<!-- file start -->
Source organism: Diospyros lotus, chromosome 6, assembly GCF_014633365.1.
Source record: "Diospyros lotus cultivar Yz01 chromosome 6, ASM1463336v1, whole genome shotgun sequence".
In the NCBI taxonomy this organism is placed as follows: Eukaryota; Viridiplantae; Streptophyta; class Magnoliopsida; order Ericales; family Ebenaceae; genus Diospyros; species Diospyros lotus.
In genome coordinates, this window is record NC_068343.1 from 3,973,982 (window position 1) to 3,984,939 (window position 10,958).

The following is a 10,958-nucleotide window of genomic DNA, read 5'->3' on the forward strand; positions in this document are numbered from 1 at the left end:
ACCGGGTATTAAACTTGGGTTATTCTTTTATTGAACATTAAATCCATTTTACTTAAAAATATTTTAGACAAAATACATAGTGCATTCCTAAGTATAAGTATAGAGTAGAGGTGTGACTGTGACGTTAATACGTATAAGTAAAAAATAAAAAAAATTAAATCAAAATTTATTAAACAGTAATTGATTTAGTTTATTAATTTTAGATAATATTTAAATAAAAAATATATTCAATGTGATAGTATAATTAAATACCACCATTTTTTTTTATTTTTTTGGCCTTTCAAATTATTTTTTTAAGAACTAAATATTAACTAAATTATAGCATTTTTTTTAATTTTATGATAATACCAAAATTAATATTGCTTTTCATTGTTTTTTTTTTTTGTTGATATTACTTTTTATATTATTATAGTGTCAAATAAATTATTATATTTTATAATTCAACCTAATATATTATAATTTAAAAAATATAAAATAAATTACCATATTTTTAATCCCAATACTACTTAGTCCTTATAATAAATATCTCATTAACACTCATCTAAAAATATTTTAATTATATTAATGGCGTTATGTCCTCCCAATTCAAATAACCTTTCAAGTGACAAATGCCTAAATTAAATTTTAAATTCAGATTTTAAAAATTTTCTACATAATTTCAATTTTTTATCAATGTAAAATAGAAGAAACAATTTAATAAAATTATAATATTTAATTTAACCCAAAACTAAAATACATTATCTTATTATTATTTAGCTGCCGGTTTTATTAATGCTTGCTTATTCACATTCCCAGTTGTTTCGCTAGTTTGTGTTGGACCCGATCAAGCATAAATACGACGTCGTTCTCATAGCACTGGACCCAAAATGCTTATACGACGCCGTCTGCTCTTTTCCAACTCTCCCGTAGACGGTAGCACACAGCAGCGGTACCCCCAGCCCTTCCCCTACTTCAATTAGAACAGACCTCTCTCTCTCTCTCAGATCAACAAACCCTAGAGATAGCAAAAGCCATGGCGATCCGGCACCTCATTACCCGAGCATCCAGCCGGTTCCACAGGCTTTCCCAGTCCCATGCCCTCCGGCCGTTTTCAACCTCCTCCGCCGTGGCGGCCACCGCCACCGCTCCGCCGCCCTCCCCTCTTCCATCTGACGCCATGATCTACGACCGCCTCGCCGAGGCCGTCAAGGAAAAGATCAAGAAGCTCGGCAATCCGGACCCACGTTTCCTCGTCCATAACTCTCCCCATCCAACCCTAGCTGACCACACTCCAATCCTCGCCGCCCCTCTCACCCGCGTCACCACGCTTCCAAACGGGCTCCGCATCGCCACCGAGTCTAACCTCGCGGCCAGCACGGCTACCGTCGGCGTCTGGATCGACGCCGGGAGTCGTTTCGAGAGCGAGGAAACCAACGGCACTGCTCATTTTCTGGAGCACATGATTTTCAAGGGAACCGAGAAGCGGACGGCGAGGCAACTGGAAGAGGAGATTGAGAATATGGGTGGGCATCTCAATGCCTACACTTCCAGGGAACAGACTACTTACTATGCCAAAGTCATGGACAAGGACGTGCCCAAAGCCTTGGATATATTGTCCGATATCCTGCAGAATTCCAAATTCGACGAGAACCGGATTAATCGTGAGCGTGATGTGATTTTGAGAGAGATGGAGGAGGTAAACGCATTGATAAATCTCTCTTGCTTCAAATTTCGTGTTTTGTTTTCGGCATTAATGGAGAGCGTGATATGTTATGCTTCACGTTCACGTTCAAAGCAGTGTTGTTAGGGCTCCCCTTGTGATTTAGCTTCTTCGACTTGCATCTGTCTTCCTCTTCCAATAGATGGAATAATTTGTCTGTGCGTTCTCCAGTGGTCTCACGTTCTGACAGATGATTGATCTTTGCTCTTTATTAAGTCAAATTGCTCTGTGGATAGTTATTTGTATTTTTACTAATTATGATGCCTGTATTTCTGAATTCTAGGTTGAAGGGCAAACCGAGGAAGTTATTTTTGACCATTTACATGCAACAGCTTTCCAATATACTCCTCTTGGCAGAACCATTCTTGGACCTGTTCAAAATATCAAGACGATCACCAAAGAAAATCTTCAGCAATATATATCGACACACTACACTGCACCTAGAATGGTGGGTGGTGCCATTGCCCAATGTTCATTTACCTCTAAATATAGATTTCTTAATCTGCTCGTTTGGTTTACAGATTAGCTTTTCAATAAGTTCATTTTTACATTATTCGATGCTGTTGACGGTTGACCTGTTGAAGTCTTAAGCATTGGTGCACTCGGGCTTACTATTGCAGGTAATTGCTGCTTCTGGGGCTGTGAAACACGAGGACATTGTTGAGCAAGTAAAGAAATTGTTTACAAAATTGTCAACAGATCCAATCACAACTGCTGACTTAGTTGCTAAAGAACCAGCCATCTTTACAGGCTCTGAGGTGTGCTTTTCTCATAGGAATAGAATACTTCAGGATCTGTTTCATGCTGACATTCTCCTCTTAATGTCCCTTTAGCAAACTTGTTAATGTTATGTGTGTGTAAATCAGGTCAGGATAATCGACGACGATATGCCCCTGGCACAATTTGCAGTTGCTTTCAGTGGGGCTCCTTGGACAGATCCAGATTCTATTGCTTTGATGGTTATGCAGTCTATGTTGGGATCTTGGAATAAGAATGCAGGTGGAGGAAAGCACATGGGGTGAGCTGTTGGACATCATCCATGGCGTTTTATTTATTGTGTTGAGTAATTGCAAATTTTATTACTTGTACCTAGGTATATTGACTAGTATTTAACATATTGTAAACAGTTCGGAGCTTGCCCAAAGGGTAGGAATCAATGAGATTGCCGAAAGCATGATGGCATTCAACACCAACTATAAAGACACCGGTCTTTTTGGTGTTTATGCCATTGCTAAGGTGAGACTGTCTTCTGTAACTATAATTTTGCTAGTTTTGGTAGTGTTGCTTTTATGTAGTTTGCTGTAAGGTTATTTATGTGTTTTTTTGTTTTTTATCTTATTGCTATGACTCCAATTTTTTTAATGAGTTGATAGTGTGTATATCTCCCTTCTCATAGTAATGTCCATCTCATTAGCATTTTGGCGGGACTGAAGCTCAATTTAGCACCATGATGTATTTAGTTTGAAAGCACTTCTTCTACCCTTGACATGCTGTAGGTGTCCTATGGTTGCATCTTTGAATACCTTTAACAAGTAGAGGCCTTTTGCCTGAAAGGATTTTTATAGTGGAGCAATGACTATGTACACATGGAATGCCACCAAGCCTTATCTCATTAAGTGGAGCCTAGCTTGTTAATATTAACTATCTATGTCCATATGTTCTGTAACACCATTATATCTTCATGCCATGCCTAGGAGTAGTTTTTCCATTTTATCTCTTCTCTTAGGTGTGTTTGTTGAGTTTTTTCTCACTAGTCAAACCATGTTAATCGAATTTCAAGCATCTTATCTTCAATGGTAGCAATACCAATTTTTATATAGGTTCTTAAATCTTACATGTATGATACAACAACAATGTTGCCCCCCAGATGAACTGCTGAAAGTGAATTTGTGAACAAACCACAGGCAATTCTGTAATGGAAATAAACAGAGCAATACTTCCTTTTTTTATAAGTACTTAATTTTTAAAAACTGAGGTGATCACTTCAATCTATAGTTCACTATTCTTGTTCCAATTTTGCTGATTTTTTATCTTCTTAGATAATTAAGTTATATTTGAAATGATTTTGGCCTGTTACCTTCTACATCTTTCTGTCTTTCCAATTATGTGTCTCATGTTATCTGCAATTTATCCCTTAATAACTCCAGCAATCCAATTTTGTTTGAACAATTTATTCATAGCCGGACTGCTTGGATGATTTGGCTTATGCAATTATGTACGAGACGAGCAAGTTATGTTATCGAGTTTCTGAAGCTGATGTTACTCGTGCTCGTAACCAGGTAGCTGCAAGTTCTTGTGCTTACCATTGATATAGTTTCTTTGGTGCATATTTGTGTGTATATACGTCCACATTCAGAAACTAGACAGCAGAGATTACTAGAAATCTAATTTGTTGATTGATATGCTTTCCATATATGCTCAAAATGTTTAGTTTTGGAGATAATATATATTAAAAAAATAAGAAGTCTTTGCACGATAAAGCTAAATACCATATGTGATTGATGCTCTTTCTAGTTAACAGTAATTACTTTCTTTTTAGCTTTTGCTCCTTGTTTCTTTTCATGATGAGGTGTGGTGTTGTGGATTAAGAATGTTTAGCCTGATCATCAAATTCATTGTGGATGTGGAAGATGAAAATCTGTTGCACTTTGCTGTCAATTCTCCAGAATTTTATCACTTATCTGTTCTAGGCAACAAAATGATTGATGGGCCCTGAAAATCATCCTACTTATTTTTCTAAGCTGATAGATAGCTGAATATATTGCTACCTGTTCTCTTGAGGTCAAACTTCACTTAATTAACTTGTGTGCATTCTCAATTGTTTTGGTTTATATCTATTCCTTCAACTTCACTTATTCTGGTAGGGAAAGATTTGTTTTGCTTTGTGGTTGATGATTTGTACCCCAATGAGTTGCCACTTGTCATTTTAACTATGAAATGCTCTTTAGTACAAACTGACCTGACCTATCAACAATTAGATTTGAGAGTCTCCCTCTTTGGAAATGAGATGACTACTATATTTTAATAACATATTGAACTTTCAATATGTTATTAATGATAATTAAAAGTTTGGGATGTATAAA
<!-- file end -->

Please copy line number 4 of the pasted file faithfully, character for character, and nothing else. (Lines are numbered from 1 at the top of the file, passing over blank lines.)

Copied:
In genome coordinates, this window is record NC_068343.1 from 3,973,982 (window position 1) to 3,984,939 (window position 10,958).